Anterior glottic webs are abnormal fusions of the anterior vocal folds that may be congenital or acquired. Congenital anterior glottic webs are rare and result from failure of recanalization of the larynx during development. Acquired anterior glottic webs are more common and typically occur due to trauma or inflammation of the larynx (Ann Otol Rhinol Laryngol. 2013;122:672-678).
The treatment of anterior glottic webs is primarily surgical and can be performed by endoscopic or open approaches. Endolaryngeal procedures are preferred because they are less invasive and have lower morbidity. Endoscopic techniques involve either mucosal flap elevation with suture stabilization or incision of the web with stent placement (ibid).
Standard endoscopic stent placement techniques involve sutures placed with either a specialized needle carrier or microlaryngoscopic instruments. In practice, this placement can be difficult because most operating rooms are not equipped with a specialized needle carrier created for this purpose. In addition, it is difficult to pass sutures endoscopically from the laryngeal lumen out of the anterior neck when working in the tight surgical field of a laryngoscope. Finally, regardless of the technique used, there are issues of skin breakdown and scar formation at the site of the stabilizing suture on the anterior neck skin and the need for a second general anesthesia to remove the stent.
The procedure is performed under general anesthesia using a Dedo-Pilling Micro-Laryngoscope with the patient in suspension. The web is incised using a CO2 laser. A modified ruler is used to measure the vertical length of the web and serve as a template for the stent. Reinforced silicone sheet with 0.007-inch thickness is used to prepare the keel stent. A 3–0 polypropylene suture is then passed along what will become the anterior edge of the keel as it sits in the airway.
Next, a horizontal 1-cm skin incision is made at the level of cricothyroid membrane. This incision allows all the stabilizing sutures to be placed subcutaneously, thus obviating issues of skin breakdown secondary to the traditional technique of tying the suture on the anterior neck over a bolster or button. An 18- or 20-gauge intravenous catheter is passed through the midline of the cricothyroid membrane into the subglottis under endoscopic vision. The needle is withdrawn, leaving the polymer sheath in place (Fig. 1). During the venous catheter placement, the endotracheal tube balloon is deflated or moved distally; extra care should be taken not to perforate it. A renal stone extractor is then introduced into the endolarynx through the catheter sheath and pulled superiorly through the laryngoscope using alligator forceps. The end of the suture attached to the inferior aspect of the keel is passed into the stone extractor basket, which is then closed, securing the suture. The stone extractor is pulled out from the cricothyroid incision site, pulling the suture along.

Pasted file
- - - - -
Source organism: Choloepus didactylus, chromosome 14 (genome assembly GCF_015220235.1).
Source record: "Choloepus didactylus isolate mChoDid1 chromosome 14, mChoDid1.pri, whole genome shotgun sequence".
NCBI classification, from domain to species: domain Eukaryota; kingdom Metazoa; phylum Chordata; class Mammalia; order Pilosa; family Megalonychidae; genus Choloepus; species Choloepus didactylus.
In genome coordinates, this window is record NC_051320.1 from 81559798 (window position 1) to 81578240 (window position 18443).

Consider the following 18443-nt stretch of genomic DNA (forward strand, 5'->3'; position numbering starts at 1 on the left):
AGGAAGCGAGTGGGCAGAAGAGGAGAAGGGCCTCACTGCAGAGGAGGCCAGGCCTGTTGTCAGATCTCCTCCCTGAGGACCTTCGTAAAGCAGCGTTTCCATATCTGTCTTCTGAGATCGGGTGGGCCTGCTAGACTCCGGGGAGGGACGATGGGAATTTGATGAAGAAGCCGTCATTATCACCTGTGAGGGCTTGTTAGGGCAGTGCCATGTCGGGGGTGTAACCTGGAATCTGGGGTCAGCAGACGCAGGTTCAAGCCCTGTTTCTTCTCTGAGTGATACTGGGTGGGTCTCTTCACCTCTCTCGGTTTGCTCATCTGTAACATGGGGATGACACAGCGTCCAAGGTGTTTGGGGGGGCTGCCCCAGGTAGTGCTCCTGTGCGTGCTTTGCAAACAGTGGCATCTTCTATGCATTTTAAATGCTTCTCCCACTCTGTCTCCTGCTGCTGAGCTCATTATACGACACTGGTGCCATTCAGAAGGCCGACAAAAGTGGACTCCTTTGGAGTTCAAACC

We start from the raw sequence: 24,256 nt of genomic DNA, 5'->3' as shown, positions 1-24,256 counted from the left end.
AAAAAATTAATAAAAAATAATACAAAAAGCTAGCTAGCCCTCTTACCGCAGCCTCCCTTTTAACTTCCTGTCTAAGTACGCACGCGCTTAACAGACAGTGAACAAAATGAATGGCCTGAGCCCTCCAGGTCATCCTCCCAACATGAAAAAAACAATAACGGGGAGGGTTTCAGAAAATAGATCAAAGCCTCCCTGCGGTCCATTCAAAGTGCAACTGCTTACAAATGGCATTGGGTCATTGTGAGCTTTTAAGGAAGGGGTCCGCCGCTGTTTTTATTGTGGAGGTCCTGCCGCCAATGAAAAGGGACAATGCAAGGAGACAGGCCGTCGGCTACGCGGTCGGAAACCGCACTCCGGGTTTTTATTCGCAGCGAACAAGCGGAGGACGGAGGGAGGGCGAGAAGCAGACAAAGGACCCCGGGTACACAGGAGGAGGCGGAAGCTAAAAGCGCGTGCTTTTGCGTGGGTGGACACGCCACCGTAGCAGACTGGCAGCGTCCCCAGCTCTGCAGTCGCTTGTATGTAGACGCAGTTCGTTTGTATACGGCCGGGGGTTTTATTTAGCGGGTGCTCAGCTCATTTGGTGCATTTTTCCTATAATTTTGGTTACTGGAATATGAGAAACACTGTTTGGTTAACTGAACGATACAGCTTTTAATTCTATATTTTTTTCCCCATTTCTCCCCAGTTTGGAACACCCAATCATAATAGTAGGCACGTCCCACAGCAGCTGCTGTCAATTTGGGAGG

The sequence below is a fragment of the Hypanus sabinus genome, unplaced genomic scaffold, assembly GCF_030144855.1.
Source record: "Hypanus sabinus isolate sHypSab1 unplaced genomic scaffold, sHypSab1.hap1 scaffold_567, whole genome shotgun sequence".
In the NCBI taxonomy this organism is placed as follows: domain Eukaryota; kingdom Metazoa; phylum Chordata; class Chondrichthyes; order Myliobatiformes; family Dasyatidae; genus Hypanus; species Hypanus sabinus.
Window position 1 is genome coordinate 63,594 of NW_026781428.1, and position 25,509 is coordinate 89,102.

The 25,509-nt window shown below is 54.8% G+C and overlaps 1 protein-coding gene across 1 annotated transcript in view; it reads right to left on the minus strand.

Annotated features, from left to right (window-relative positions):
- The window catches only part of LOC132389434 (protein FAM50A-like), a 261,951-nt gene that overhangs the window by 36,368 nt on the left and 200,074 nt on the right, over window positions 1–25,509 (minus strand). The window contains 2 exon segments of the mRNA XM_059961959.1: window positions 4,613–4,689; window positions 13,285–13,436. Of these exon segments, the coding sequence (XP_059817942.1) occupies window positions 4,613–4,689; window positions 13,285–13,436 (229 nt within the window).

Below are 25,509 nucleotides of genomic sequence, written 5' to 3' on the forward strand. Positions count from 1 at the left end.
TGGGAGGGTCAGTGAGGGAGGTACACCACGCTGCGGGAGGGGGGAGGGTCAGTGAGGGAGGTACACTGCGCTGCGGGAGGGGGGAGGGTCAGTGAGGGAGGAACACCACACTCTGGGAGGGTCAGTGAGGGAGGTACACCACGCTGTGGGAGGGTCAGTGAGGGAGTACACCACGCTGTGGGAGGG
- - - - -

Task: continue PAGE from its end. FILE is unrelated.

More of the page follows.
A second venous catheter is bent slightly and then passed through the thyrohyoid membrane, entering the airway at the petiole of the epiglottis in a technique similar to that used during in-office vocal fold injections. No skin incision is required at this site. Again, the needle is withdrawn, leaving the polymer sheath in place. The same stone extractor is then introduced into the endolarynx through this superior catheter and pulled-out laryngoscope. The superior end of the suture is secured by the stone extractor basket and pulled out of the anterior neck skin through the thyrohyoid membrane catheter site. The catheters are removed, and then the keel is grasped with alligator forceps and guided into the site of the incised web as both external suture ends are pulled away from the neck until tight. The superior end of the suture is then attached to a free needle. This needle carries the suture subcutaneously as it is passed from the superior puncture site to the inferior incision site. The suture is then tied down on the tissue beneath the skin incision site while ensuring proper placement of the keel in the airway. The 1-cm skin incision is then closed.
In the immediate postoperative period, patients are given no specific restriction or care needs beyond keeping the skin incision dry for three days. Voicing is allowed without any restriction beyond decreasing voice use with evidence of strain or fatigue.
Three weeks after the surgery, the keel can be removed. Instead of removing the keel in the operating room under general anesthesia, this can be done in the office with topical anesthesia. The airway is anesthetized with an injection of 2 cc of 4% lidocaine into the airway via the cricothyroid membrane. The previous skin incision at the level of cricothyroid membrane is opened, and the keel suture is identified. Using a channeled laryngoscope or esophagoscope, the keel is grasped with cupped forceps. The suture is released and removed. Simultaneously, the keel is removed as the scope is pulled back out of the nostril with the keel held by the cupped forceps. The skin incision is neatly sutured closed.
Instead of removing the keel in the operating room under general anesthesia, this can be done in the office with topical anesthesia.
Six patients on whom the renal basket technique was utilized between 2014 to 2019 were included. All patients had preoperative complaints of dysphonia, especially decreased projection and vocal strain. There were no complaints of dyspnea. All patients had better voice function with increased projection, decreased vocal strain, and fatigue after stent removal. Although the voices became less raspy, none returned to normal. One patient had a mild amount of granulation at the anterior aspect of the stent, which resulted in mild to moderate dysphonia while the stent was in place. This resolved soon after stent removal. No patients have reported significant complications or recurrence.